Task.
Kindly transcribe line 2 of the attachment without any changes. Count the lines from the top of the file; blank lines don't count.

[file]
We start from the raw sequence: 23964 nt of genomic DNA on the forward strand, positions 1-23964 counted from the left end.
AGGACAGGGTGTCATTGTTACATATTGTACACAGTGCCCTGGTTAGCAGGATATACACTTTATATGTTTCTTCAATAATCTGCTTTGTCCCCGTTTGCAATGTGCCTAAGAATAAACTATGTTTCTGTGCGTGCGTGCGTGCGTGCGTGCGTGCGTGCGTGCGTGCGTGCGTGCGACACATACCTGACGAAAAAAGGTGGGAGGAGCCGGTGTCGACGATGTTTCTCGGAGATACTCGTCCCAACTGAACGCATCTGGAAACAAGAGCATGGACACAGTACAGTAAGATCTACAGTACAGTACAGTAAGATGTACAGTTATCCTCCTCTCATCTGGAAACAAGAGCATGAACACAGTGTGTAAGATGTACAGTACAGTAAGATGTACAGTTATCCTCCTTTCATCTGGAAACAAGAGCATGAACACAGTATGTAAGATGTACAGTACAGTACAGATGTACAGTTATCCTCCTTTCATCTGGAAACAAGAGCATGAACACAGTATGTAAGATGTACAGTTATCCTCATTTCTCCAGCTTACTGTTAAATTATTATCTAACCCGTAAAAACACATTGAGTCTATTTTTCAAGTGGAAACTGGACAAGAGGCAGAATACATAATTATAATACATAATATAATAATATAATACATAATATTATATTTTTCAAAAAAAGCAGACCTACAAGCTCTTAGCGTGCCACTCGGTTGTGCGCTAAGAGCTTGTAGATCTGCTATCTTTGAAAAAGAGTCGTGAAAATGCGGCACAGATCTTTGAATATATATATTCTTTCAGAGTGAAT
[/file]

AGGACAGGGTGTCATTGTTACATATTGTACACAGTGCCCTGGTTAGCAGGATATACACTTTATATGTTTCTTCAATAATCTGCTTTGTCCCCGTTTGCAATGTGCCTAAGAATAAACTATGTTTCTGTGCGTGCGTGCGTGCGTGCGTGCGTGCGTGCGTGCGTGCGTGCGTGCGACACATACCTGACGAAAAAAGGTGGGAGGAGCCGGTGTCGACGATGTTTCTCGGAGATACTCGTCCCAACTGAACGCATCTGGAAACAAGAGCATGGACACAGTACAGTAAGATCTACAGTACAGTACAGTAAGATGTACAGTTATCCTCCTCTCATCTGGAAACAAGAGCATGAACACAGTGTGTAAGATGTACAGTACAGTAAGATGTACAGTTATCCTCCTTTCATCTGGAAACAAGAGCATGAACACAGTATGTAAGATGTACAGTACAGTACAGATGTACAGTTATCCTCCTTTCATCTGGAAACAAGAGCATGAACACAGTATGTAAGATGTACAGTTATCCTCATTTCTCCAGCTTACTGTTAAATTATTATCTAACCCGTAAAAACACATTGAGTCTATTTTTCAAGTGGAAACTGGACAAGAGGCAGAATACATAATTATAATACATAATATAATAATATAATACATAATATTATATTTTTCAAAAAAAGCAGACCTACAAGCTCTTAGCGTGCCACTCGGTTGTGCGCTAAGAGCTTGTAGATCTGCTATCTTTGAAAAAGAGTCGTGAAAATGCGGCACAGATCTTTGAATATATATATTCTTTCAGAGTGAAT